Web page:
ATHENS – Ratcheting up the tension another notch, Turkey’s Presidential spokesman Ibrahim Kalin said energy ships would be sent off the Greek island of Kastellorizo – almost within sight of Turkey – to drill for oil and gas.
He said that was part of a deal made with Libya dividing the seas between them, an agreement blasted by Greece and the European Union, that Turkey said would also lead to drilling for energy off Crete and as it claims waters around other Greek islands, including Rhodes.
“Because of our agreement with the official government of Libya, we will continue with seismic research and drilling in the Eastern Mediterranean but also in areas we agreed on with Libya,” he said, reported Kathimerini.
“On this issue, I must stress that we are determined,” he said, following a Cabinet meeting led by President Recep Tayyip Erdogan, who had earlier said the drilling would begin off Greek islands, citing the Libya deal.
That followed similar comments from other Turkish officials, including Foreign Minister Mevlut Cavusoglu and Energy Minister Fatih Donmez, awaiting wha he hoped would be ratification by the United Nations, Turkey pressing for a new map of waters it produced to be recognized.
Deputy Defense Minister Alkiviadis Stefanis said earlier that Greece is continuing to keep communication lines open but noted that the Hellenic Armed Forces are on standby amid fears a conflict could break out.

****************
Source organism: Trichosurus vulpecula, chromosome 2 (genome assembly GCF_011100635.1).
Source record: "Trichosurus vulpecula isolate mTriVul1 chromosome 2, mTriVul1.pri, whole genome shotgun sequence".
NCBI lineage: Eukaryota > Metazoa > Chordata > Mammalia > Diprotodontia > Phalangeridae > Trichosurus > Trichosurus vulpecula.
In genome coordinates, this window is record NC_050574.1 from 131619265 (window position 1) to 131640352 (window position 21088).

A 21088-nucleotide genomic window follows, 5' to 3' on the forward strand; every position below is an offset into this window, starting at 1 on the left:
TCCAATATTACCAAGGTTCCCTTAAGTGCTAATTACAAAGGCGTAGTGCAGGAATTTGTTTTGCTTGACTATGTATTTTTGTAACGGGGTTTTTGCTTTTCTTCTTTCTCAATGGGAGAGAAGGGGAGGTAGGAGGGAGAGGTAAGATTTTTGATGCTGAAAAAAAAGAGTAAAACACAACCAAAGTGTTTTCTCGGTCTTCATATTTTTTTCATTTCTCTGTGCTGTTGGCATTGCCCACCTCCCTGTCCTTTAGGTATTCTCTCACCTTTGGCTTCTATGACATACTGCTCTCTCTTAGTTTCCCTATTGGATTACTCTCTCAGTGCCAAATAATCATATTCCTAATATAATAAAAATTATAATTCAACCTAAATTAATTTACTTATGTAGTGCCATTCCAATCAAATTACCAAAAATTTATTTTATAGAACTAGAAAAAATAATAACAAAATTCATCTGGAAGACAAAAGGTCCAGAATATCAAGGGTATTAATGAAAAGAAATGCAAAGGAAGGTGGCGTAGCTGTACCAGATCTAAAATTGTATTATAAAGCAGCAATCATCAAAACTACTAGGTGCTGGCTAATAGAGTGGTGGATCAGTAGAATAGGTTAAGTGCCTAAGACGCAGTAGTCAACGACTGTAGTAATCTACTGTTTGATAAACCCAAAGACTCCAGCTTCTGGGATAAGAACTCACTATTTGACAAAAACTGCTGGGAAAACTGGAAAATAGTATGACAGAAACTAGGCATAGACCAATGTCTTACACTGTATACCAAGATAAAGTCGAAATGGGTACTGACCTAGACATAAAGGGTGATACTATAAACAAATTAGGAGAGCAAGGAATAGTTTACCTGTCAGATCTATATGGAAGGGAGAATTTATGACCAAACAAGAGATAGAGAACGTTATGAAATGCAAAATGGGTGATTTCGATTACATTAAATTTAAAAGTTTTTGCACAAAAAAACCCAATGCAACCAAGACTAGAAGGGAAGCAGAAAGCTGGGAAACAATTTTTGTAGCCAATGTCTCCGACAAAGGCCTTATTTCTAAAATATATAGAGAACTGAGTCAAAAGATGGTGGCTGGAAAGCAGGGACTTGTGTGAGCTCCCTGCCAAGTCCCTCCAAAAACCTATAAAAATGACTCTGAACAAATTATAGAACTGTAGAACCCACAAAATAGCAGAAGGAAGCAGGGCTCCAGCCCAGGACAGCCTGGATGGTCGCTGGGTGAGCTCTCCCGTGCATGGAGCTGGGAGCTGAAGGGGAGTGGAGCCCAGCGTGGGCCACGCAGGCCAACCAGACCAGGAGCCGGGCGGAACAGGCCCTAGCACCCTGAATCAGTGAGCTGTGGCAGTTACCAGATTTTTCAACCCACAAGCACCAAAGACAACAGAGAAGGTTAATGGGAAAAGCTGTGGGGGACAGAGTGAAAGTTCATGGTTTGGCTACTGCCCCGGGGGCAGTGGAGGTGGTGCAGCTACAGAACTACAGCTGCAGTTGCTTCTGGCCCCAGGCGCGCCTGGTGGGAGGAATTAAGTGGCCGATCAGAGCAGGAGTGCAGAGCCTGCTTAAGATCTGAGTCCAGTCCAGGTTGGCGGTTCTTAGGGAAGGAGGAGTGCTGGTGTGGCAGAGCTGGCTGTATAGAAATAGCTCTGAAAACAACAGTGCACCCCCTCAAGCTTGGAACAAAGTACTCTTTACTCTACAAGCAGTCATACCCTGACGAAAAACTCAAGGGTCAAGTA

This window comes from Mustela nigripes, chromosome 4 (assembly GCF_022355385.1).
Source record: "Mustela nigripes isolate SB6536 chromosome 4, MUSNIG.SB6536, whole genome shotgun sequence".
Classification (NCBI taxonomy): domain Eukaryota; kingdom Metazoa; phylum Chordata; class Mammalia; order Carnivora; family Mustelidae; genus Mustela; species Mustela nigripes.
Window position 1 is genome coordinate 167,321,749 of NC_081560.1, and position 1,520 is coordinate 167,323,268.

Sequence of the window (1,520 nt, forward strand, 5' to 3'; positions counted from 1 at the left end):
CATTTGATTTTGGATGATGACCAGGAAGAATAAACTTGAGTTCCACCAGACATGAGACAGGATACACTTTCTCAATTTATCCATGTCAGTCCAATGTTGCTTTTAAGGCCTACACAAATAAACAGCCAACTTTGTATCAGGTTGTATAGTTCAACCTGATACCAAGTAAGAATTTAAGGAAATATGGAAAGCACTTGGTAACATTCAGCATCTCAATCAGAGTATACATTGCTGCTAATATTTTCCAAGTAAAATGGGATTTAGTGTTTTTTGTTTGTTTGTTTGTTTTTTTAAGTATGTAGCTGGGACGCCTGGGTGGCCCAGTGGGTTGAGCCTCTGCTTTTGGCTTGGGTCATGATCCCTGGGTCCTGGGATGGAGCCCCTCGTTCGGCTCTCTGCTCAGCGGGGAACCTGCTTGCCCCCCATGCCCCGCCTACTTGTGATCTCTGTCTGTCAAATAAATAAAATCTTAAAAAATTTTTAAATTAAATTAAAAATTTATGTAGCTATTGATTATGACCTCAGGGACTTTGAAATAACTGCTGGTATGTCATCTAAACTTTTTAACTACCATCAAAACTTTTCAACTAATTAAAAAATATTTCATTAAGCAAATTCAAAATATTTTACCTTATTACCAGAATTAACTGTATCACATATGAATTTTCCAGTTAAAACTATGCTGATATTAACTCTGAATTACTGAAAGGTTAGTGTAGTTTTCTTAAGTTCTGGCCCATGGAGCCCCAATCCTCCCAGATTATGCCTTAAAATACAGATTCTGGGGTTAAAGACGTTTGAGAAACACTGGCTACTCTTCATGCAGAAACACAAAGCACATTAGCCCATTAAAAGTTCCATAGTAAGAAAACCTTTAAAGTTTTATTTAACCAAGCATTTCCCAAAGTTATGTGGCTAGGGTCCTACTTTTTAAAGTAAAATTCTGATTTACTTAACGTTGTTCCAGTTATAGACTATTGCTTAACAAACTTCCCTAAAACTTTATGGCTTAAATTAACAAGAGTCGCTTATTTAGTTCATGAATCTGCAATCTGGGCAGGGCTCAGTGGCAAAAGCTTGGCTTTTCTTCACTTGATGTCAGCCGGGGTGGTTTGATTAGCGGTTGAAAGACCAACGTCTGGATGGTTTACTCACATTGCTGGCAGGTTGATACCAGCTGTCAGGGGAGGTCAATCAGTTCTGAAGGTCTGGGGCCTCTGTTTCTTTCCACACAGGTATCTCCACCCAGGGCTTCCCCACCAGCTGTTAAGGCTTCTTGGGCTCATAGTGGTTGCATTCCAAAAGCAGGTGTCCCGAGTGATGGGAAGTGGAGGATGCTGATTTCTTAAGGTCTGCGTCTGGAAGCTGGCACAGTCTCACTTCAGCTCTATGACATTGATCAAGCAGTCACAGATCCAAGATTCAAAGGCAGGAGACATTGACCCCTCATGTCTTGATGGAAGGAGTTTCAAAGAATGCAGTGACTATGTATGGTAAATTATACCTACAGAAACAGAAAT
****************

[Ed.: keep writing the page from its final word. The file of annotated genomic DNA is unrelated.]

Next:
“Diplomacy is the first choice,” he told SKAI Radio. “We have open channels of communication but the armed forces are ready to do what is necessary in coordination with the Foreign Ministry,” he added.
That came after Defense Minister Nikos Panagiotopoulos denied media reports quoting him as disputing claims by Erdogan that Greece and Turkey had come to an agreement not to “move” on the Imia islets that brought the two countries close to war in 1996.
Earlier reports alleged Panagiotopoulos rejected claims by Erdogan that he sent a message to Greece through Defense Minister Hulusi Akar not to make any “move” over Imia. The Greek Defense Ministry said Panagiotopoulos “never made such a statement” and the claims were “the interpretations and assessments of those who express them.”
Turkey also issued a new navigational telex (NAVTEX) reserving waters for military naval exercises east and south of Rhodes, Karpathos and Crete that corresponds with the areas that Turkey and Liyba said belong to them, not to Greece.